Goodbye Runners, Hello Pass-Catching RBs: 2019 Season Trends

As the 2019 summer kept going we all had two things in our minds with regard to September's fantasy drafts and both of them were related to running backs: Where in the world are Ezekiel Elliott and Melvin Gordon and when will they be back? It made sense back then (and it still does now,... Read More

Where Does 2019 Rank Historically Among ADP Movers?

I have worked on a season-review series of articles in which I have analyzed the biggest winners and losers in terms of ADP entering draft season compared to the end of the year final results. It was plenty of fun looking back at the gambles most of us took which ultimately paid off, but also... Read More

Biggest Busts of 2019: Tight End

2019 was not the record-breaking season for tight ends 2018 was. San Francisco’s George Kittle (most receiving yards for a TE in a season) and Philadelphia’s Zach Ertz (most receptions for a TE in a season) did not break the records they set last season, although both were fine for fantasy players. Kansas City’s Travis... Read More

Rushing Quarterbacks Are Becoming Necessary

The 2019 fantasy season is over. We are all thinking about what to do come 2020 draft day. So let me ask you something. What if I offer you the chance of drafting a quarterback who is a lock to finish the season with 270 fantasy points? Would you take him and make him your... Read More

Biggest Breakouts Of 2019: Wide Receivers

As we enter the initial phase of offseason activities you have recently completed a painstaking process of creating and managing rosters, with the goal of winning fantasy championships in 2019. Now, many of you have already shifted your focus toward planning your drafts in Best Ball and redraft leagues, while others are contemplating how you... Read More

Tight End ADP Winners and Losers: 2019 Season Review

I've always believed that it is easier to lose a fantasy championship than to win it on draft day. It makes sense, as sure-fire players are expected to reward their owners with a lower risk-factor than the other way around and thus they're always drafter earlier. If they put up a season-long dud, though, you'll... Read More

Running Back ADP Winners and Losers: 2019 Season Review

I've always believed that it is easier to lose a fantasy championship than to win it on draft day. It makes sense, a sure-fire player is expected to reward his owners with a lower risk-factor than the other way around and thus they're always drafter earlier. If they end up as a season-long dud, though,... Read More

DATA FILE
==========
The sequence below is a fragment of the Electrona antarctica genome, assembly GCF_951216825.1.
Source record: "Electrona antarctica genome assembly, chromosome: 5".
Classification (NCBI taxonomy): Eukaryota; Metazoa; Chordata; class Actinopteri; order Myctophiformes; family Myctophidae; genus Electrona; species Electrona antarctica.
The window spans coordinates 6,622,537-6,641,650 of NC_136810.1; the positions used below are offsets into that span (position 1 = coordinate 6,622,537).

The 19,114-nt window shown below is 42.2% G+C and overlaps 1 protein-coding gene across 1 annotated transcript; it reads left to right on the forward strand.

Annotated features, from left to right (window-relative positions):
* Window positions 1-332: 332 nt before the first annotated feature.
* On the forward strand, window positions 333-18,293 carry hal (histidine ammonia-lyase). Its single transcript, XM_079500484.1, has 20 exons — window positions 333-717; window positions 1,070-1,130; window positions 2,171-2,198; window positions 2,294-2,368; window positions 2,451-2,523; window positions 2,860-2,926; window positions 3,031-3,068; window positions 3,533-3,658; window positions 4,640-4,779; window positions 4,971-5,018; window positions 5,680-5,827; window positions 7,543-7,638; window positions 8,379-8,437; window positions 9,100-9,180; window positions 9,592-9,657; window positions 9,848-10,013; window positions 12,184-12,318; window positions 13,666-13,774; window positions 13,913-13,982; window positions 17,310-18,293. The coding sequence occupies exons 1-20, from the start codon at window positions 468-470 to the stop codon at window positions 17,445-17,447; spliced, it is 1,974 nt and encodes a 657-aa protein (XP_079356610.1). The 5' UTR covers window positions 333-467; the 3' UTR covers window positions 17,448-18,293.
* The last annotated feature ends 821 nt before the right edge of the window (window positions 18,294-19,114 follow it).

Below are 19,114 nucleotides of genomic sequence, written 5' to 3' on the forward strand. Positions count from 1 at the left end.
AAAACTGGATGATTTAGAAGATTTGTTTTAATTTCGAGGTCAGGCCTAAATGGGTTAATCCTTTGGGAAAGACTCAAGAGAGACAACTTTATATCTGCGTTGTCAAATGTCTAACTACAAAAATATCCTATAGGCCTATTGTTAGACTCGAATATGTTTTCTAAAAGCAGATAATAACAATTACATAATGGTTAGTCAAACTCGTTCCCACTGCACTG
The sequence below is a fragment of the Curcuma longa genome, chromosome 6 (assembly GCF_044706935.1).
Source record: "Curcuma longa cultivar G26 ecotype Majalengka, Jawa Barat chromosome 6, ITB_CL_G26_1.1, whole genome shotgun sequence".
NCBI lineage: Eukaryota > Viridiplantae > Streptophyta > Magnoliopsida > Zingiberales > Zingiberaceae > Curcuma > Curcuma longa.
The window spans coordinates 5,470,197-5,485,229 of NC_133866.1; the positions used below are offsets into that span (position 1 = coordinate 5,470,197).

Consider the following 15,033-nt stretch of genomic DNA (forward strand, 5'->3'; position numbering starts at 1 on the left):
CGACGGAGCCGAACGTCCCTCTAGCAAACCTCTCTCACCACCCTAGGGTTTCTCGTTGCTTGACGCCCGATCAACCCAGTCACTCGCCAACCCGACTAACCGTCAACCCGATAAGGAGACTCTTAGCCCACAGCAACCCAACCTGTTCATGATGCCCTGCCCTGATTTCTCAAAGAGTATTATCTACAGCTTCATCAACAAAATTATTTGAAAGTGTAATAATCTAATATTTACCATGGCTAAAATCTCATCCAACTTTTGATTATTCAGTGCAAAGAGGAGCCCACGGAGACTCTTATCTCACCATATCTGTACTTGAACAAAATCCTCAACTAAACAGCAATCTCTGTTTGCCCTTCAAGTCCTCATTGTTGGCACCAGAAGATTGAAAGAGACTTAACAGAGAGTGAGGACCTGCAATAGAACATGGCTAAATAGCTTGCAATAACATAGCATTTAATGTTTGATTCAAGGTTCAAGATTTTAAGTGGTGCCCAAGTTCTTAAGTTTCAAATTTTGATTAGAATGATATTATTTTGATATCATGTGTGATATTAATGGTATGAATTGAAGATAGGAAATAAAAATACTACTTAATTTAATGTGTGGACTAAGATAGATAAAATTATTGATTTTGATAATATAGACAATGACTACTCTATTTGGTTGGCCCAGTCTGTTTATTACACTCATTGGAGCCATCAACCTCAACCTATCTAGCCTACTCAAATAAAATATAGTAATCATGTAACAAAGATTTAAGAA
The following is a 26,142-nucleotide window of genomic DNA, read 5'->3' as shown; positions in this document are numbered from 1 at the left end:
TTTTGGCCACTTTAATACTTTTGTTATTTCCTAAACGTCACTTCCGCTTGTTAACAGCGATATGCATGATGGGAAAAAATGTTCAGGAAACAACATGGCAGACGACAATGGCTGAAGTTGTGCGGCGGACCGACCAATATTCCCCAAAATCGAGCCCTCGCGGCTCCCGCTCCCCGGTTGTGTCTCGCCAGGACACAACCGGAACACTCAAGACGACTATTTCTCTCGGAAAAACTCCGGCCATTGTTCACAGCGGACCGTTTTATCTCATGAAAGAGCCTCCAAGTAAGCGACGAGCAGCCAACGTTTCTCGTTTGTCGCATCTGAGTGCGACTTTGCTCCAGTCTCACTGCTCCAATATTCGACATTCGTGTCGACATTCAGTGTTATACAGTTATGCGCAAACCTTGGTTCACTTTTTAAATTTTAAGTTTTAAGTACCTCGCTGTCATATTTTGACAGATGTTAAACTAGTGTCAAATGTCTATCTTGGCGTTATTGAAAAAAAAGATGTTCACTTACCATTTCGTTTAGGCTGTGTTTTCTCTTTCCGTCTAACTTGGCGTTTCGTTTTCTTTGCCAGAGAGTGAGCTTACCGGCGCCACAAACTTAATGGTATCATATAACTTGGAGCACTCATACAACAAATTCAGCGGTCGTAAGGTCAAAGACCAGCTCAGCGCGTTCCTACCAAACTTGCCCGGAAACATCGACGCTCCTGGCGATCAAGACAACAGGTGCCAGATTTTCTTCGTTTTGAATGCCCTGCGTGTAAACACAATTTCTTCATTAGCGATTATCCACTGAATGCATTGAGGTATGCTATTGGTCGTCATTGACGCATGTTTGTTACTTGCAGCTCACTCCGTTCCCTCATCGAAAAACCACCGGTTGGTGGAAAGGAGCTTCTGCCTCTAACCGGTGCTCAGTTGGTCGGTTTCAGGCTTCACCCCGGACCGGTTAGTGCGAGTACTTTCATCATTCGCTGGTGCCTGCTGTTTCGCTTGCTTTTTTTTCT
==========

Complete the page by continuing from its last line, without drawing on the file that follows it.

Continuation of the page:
Biggest Surprises of 2019: Tight End

The 2019 NFL season was anything but predictable. I mean, the Tennessee Titans made the AFC title game! Andrew Luck retired right before the season! [Insert one of many, many other things here, because all lists need three items but I couldn't decide between all the possible third options.] One position where things at the... Read More

Wide Receiver Risers and Fallers: 2019 Season Review

We continue our series covering the biggest risers and fallers of 2019 with the wide receiver position. I'll look at both 2018 and 2019 statistical outcomes from every player, contrast their performances, calculate differences in each category and come up with the most prominent names going forward. This past season, receivers didn't dominate in fantasy,... Read More

Wide Receiver ADP Winners and Losers: 2019 Season Review

I've always believed that it is easier to lose a fantasy championship than to win it on draft day. It makes sense, as sure-fire players are expected to reward his owners with a lower risk-factor than the other way around and thus they're always drafter earlier. If they put up a season-long dud, though, you'll... Read More

XFL Fantasy Football Rankings (Preseason)

As of this writing, there is exactly one month until XFL regular-season action begins. On February 8, the latest upstart professional league will kickoff (again) with spring football. It goes without saying that we hope it goes better than the first time, back in 2001, and lasts longer than the AAF. Before you settle in... Read More

Biggest Busts of 2019: Quarterback

The 2019 NFL season is over, and it's time to look back on what happened. 2019 was a year where some quarterbacks -- Lamar Jackson, Josh Allen -- leaped up to the top of the fantasy charts, while other guys faded from where they were expected to perform. Today, I want to talk about three... Read More

Quarterback ADP Winners and Losers: 2019 Season Review

I've always believed that it is easier to lose a fantasy championship than to win it on draft day. It makes sense, as sure-fire players are expected to reward their owners with a lower risk-factor than the other way around and thus they're always drafter earlier. If they put up a season-long dud, though, you'll... Read More

Biggest Breakouts of 2019: Running Back

The 2019 fantasy football was filled with plenty of surprises across the board. Between guys like Devante Parker breaking out and David Johnson being a total dud, there was plenty of action that kept the fantasy season interesting. At the running back position, there were some very interesting young names that took off and broke... Read More